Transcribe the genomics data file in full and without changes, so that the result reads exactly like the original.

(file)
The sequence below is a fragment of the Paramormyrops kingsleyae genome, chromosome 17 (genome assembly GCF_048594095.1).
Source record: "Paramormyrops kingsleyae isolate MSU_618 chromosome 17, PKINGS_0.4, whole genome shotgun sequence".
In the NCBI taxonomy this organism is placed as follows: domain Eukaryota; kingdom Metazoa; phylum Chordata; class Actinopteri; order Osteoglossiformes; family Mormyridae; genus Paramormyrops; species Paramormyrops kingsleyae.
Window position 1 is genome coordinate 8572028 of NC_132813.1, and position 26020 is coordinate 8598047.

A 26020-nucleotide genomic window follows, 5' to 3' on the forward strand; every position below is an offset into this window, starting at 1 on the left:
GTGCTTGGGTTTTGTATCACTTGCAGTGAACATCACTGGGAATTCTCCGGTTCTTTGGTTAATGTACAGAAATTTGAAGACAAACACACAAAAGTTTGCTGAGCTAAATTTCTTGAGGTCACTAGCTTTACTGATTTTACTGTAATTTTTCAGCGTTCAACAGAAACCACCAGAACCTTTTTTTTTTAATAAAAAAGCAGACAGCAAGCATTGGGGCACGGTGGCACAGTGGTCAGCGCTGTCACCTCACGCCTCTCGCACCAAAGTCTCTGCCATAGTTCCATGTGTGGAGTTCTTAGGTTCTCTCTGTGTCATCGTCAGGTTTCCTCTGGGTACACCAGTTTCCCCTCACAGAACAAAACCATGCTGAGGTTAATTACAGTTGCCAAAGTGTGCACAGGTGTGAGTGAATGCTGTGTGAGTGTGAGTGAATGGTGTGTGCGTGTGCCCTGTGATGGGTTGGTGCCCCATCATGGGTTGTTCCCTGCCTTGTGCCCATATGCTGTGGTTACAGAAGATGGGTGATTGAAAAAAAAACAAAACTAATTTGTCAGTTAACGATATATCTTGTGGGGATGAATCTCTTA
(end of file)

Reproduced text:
The sequence below is a fragment of the Paramormyrops kingsleyae genome, chromosome 17 (genome assembly GCF_048594095.1).
Source record: "Paramormyrops kingsleyae isolate MSU_618 chromosome 17, PKINGS_0.4, whole genome shotgun sequence".
In the NCBI taxonomy this organism is placed as follows: domain Eukaryota; kingdom Metazoa; phylum Chordata; class Actinopteri; order Osteoglossiformes; family Mormyridae; genus Paramormyrops; species Paramormyrops kingsleyae.
Window position 1 is genome coordinate 8572028 of NC_132813.1, and position 26020 is coordinate 8598047.

A 26020-nucleotide genomic window follows, 5' to 3' on the forward strand; every position below is an offset into this window, starting at 1 on the left:
GTGCTTGGGTTTTGTATCACTTGCAGTGAACATCACTGGGAATTCTCCGGTTCTTTGGTTAATGTACAGAAATTTGAAGACAAACACACAAAAGTTTGCTGAGCTAAATTTCTTGAGGTCACTAGCTTTACTGATTTTACTGTAATTTTTCAGCGTTCAACAGAAACCACCAGAACCTTTTTTTTTTAATAAAAAAGCAGACAGCAAGCATTGGGGCACGGTGGCACAGTGGTCAGCGCTGTCACCTCACGCCTCTCGCACCAAAGTCTCTGCCATAGTTCCATGTGTGGAGTTCTTAGGTTCTCTCTGTGTCATCGTCAGGTTTCCTCTGGGTACACCAGTTTCCCCTCACAGAACAAAACCATGCTGAGGTTAATTACAGTTGCCAAAGTGTGCACAGGTGTGAGTGAATGCTGTGTGAGTGTGAGTGAATGGTGTGTGCGTGTGCCCTGTGATGGGTTGGTGCCCCATCATGGGTTGTTCCCTGCCTTGTGCCCATATGCTGTGGTTACAGAAGATGGGTGATTGAAAAAAAAACAAAACTAATTTGTCAGTTAACGATATATCTTGTGGGGATGAATCTCTTA